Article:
Phase transitions of polariton condensate in 2D Dirac materials
For the quantum well in an optical microcavity, the interplay of the Coulomb interaction and the electron-photon (e-ph) coupling can lead to the hybridizations of the exciton and the cavity photon known as polaritons, which can form the Bose-Einstein condensate above a threshold density. Additional physics due to the nontrivial Berry phase comes into play when the quantum well consists of the gapped two-dimensional (2D) Dirac material such as the transition metal dichalcogenide (TMDC) MoS or WSe. Specifically, in forming the polariton, the e-ph coupling from the optical selection rule due to the Berry phase can compete against the Coulomb electron-electron (e-e) interaction. We find that this competition gives rise to a rich phase diagram for the polariton condensate involving both topological and symmetry breaking phase transitions, with the former giving rise to the quantum anomalous Hall and the quantum spin Hall phases.
Monolayers of TMDC, such as MoS and WSe, have attracted widespread interest in recent years as a semiconductor analogue of graphene. Like graphene, they are atomically thin, 2D materials with high mobility Radisavljevic et al. (2011), with the band extrema occurring at the Brillouin zone corners and due to their D crystalline symmetry. Most crucially, these band extrema can be described very well by the Dirac Hamiltonian, which allows us to associate the -Berry phase with each valley, but with direct band gaps at and Xiao et al. (2012) unlike graphene.
Given the band structure origin of the valley Berry phase, we may ask whether and how it may be affected by the e-e interaction and the e-ph coupling. It has been discussed recently that the superconductivity, the condensation of e-e pairs due to e-e interaction, of the doped TMDC is topologically non-trivial due to the valley Berry phase Yuan et al. (2014); Lu et al. (2015); Hsu et al. (2017). Therefore, given the weak screening of the Coulomb interaction and the consequent strong binding of electron-hole pairs, i.e. excitons, that is known to occur Qiu et al. (2013); Ugeda et al. (2014) in TMDC, it is natural to ask whether the condensate of excitons can also be topologically non-trivial. Meanwhile, the -Berry phase has a well-known effect on the e-ph coupling, namely the optical valley selection rule for the circularly polarized light Xiao et al. (2012); Cao et al. (2012); Zeng et al. (2012). The TMDC monolayers are most convenient to manipulate optically, possessing direct band gaps ( 1.5 to 2 eV) lying within the visible spectrum Mak et al. (2010); Splendiani et al. (2010).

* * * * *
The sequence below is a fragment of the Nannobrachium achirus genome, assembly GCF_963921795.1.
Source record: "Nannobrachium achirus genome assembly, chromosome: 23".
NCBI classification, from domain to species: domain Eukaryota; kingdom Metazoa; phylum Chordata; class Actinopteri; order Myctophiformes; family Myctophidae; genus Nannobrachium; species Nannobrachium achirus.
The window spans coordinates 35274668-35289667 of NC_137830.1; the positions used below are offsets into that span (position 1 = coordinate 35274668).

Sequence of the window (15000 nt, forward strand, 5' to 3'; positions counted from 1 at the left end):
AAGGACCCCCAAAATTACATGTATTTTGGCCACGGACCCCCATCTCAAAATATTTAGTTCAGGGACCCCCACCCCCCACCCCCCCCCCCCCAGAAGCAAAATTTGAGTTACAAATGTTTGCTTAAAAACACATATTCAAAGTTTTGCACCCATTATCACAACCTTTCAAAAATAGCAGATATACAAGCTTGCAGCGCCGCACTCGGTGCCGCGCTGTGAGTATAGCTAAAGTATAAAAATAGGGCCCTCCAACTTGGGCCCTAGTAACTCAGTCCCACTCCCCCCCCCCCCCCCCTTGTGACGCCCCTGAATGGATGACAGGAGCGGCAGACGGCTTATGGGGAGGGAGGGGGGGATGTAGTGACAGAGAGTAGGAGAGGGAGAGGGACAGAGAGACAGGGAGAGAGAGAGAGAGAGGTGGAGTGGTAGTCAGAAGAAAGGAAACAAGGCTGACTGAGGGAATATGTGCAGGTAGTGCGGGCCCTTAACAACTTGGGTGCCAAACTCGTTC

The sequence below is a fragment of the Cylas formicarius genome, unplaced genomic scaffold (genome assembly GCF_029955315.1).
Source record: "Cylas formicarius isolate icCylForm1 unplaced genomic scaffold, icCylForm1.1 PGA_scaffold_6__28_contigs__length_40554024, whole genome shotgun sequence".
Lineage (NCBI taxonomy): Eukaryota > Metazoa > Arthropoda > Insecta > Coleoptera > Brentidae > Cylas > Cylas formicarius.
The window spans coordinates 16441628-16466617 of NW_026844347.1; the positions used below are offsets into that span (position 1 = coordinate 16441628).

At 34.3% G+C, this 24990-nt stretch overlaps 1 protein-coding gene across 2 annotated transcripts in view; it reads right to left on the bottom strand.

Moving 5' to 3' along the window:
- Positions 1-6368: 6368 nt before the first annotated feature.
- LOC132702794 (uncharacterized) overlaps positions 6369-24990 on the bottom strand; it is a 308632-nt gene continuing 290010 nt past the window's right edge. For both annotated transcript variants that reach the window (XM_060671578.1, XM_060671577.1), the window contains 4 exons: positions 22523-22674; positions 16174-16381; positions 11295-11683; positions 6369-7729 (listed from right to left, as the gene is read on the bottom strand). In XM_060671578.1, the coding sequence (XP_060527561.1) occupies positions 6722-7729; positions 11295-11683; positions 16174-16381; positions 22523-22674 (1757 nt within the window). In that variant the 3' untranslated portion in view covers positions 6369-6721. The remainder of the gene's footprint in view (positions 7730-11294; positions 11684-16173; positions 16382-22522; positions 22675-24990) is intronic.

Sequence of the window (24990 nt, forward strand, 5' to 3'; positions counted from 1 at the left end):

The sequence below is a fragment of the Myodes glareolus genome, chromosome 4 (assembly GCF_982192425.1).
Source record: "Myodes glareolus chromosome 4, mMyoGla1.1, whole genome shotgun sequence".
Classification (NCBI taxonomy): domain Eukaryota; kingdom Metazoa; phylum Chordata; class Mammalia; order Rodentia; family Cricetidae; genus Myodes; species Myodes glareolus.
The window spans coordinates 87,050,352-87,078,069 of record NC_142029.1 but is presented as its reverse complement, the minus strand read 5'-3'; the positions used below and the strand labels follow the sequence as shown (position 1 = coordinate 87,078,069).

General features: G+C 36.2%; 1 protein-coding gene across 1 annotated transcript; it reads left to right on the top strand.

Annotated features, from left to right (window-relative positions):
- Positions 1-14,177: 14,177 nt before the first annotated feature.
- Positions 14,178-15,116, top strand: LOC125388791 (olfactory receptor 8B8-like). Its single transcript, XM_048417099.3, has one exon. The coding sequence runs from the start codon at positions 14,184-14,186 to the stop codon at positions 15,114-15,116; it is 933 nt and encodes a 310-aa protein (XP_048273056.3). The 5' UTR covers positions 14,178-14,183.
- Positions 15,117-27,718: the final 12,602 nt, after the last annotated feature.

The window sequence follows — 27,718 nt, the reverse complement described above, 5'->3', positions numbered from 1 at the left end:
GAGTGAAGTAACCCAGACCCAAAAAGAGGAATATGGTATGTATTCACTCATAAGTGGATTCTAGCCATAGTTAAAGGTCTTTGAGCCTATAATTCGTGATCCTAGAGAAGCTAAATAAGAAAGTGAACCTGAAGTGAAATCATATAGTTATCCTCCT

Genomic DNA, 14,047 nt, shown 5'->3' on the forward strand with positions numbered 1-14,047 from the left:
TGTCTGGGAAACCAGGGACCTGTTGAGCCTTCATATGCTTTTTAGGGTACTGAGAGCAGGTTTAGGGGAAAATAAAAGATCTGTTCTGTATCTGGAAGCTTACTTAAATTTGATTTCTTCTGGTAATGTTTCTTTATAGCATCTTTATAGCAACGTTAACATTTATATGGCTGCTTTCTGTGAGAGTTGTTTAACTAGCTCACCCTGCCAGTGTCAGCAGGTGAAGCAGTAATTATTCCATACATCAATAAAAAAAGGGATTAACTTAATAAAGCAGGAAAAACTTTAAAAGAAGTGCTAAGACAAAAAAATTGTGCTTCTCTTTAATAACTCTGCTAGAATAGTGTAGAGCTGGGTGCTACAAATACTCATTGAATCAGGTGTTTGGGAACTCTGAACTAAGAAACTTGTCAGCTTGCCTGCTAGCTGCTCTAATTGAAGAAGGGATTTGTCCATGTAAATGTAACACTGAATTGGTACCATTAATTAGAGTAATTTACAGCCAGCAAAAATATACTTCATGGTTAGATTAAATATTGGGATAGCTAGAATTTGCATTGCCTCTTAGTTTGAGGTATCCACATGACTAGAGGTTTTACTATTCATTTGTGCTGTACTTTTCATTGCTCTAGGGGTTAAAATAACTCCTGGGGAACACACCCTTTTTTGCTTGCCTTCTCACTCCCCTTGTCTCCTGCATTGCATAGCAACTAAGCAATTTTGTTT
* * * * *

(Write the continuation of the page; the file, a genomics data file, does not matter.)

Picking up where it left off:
The above considerations motivate us to study the condensation of polaritons, emergent bosons from hybridizations of cavity photons and excitons. It is tunable by both the Coulomb e-e interaction and the e-ph coupling, the former for the exciton energetics and the latter for the photon-exciton hybridization. The recent years have seen increasing consensus that this condensation has been experimentally observed in various systems Deng et al. (2002); Kasprzak et al. (2006); Balili et al. (2007) with progresses underway for TMDC Liu et al. (2015); Chen et al. (2017). The room temperature polariton condensation may be possible, due to an especially small polariton mass from light-matter coupling Baumberg et al. (2008). The finite lifetime of both cavity photons and excitons means that the polaritons exist in quasi-equilibrium. Despite the quasi-equilibrium nature, in the case of the polariton lifetime much longer than the thermalization time, substantial evidences of superfluidity, such as vortex formation Lagoudakis et al. (2008), Goldstone modes Utsunomiya et al. (2008), and the Landau critical velocity Amo et al. (2009), have been observed. In this Letter, we will show the -Berry phase effects on the TMDC polariton condensate phase diagrams.